Alexander Macomb

Born 4/3/1782 in Detroit, Michigan
Died 6/25/1841 in Washington, D.C.


Alexander Macomb (April 3, 1782–June 25, 1841) was the commanding general of the United States Army from May 29, 1828 to June 25, 1841. Born in Detroit, Michigan, which at the time was part of British North America, Macomb was the son of Alexander Macomb and Mary Catherine Navarre.

He moved with his parents to New York City and at a Newark, New Jersey, academy received a "classical education".

Early career

At the age of 16, he joined a New York militia company. In January, 1799, with the recommendation of Alexander Hamilton during the French emergency, he was commissioned a Cornet in the Regular Army. In March he was promoted to second lieutenant, and honorably discharged, June 1800.

In February, 1801, he was commissioned a second lieutenant, 2d Infantry, serving as secretary to a commission that treated with the Indians of the Southeast.

He was commissioned a first lieutenant in the Army Corps of Engineers, which was established in 1802 at West Point to constitute a military academy, thereby being one of the first officers to receive formal training there.

He then spent five years in charge of coastal fortifications in the Carolinas and Georgia. He also established fortifications at Fort Gratiot, Michigan, Chicago, Mackinaw, Prairie du Chien, St. Peter's, and St. Mary's.

Command at the Battle of Plattsburgh

He won acclaim during the War of 1812 as brigadier general in command of the frontier of northern New York. At the Battle of Plattsburgh on September 11, 1814, with only 1,500 regular troops and some detachments of militia, he was opposed by a British force of 10,531 men under Lieutenant General Sir George Prevost. Macomb's heavily outnumbered troops fell back before the British columns in a series of skirmishes as Prevost advanced towards the American defensive works. In the weeks leading up to the battle, Macomb, knowing full well he would be outnumbered heavily, worked with his men to move trees and create fake roads in order to obscure the genuine roads and lead the British into dead-end traps far from the three nearby American forts. (Macomb called this maneuver abattis.) The British attack was diffused. Long narrow lines of marching soldiers were unable to easily stop and about-face. They became entangled in the narrow false road maze, and were sitting targets for the waiting Americans. The British were about to launch an assault on the American defenses when the news came through of the defeat of the British naval squadron on Lake Champlain. Prevost needed the British Lake Champlain squadron to supply his planned advance into Vermont. Without it, he had no choice but to abandon the Expedition. The British invaders marched off back to Canada. Although Commodore Thomas MacDonough's sailors and not the Army had been largely responsible for stopping the British invasion,[citation needed] Macomb was nevertheless showered with praise and styled "The Hero of Plattsburgh" by some of the American press. He was promoted Major General for his conduct at this battle, receiving both the thanks of Congress and a Congressional Gold Medal.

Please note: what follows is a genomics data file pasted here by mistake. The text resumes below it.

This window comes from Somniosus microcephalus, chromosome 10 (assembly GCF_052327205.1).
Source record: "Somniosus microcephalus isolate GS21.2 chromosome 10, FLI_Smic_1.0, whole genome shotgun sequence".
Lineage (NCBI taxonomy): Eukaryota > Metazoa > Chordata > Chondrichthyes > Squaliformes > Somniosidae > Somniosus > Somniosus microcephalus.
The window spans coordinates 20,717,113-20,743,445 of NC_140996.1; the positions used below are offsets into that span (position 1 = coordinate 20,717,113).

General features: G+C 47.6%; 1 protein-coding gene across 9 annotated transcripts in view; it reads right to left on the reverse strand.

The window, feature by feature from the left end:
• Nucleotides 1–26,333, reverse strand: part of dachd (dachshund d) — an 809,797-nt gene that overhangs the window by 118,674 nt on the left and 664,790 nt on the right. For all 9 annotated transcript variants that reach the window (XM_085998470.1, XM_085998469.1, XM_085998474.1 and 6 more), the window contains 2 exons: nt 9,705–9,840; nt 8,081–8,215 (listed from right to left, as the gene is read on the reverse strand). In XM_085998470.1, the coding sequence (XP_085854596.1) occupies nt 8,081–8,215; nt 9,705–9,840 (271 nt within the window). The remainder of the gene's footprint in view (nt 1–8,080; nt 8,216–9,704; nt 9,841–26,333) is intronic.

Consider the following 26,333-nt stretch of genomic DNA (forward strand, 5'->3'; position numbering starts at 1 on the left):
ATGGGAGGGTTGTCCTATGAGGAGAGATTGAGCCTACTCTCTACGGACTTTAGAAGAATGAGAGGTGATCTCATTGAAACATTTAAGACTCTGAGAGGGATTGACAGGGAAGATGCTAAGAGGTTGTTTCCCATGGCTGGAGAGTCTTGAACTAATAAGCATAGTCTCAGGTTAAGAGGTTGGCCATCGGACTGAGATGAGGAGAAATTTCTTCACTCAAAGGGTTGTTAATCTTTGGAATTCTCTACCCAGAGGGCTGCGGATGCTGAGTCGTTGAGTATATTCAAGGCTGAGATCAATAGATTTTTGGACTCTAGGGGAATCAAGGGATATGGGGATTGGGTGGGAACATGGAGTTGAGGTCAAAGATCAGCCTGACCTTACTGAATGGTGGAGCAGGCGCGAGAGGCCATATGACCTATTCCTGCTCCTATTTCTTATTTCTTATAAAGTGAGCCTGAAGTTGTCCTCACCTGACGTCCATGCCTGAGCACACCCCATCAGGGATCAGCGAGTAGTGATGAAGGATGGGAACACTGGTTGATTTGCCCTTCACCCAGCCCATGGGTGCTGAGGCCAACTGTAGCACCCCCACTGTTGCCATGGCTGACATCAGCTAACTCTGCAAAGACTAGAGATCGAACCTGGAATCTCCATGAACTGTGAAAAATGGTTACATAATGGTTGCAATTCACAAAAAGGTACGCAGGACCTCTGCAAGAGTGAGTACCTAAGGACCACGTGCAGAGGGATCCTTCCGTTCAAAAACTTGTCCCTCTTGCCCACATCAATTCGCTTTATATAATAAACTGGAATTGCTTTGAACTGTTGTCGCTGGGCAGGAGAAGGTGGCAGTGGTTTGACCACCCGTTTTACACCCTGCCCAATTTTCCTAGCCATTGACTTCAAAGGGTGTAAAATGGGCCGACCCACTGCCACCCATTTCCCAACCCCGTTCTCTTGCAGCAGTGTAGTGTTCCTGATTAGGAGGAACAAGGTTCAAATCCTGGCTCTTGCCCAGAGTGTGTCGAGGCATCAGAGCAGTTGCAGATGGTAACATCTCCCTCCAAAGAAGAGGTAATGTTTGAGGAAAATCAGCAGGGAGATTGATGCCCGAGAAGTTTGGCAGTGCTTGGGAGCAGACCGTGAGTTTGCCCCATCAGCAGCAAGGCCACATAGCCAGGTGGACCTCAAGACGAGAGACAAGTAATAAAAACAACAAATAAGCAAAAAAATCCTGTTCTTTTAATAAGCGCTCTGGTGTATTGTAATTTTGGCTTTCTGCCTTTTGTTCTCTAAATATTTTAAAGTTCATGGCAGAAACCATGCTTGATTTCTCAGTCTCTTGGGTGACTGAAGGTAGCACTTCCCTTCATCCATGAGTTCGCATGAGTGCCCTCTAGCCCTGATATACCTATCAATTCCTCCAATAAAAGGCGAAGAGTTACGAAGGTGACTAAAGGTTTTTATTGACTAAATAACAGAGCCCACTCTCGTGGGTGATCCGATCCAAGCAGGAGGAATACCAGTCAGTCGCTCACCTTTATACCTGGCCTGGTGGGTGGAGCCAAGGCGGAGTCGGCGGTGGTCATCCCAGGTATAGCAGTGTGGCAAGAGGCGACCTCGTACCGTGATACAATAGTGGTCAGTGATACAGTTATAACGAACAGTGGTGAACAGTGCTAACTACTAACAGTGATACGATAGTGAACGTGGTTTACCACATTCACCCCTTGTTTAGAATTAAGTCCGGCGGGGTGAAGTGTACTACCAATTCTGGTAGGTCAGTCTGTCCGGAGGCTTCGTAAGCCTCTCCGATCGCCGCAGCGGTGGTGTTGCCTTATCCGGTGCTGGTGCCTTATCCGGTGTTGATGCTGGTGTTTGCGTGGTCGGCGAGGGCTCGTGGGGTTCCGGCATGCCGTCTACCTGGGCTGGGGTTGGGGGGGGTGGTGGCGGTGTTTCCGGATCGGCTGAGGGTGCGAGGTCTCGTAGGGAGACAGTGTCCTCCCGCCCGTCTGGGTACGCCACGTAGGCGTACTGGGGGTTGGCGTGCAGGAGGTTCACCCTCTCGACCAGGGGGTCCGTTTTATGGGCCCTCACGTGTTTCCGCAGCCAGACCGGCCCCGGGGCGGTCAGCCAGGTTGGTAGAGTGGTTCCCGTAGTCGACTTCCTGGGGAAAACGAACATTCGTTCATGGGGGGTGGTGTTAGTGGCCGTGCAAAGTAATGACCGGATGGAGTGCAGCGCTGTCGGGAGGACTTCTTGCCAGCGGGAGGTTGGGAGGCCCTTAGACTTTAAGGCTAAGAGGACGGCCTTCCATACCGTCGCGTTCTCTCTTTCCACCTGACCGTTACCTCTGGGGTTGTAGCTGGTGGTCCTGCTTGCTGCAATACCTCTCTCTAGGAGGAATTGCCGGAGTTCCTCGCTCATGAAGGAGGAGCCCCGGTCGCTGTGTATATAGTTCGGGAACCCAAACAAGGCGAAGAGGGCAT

Commanding General of the U.S. Army

When Major General Jacob Brown, the U.S. Army’s commanding general, died in February 1828, Macomb was the senior Brigadier-General on the Army List and President John Quincy Adams promoted him substantive Major-General as was Macomb's right. The Army's 2nd and 3rd ranking Brigadier-Generals bitterly contested this; Winfield Scott and Edmund P. Gaines — denounced each other publicly and for months had been contesting for the position. Their quarrels scandalized the Army and drove Adams to nominate Alexander Macomb, the Chief of Engineers, who by then had reverted rank to colonel, as the Army’s top general.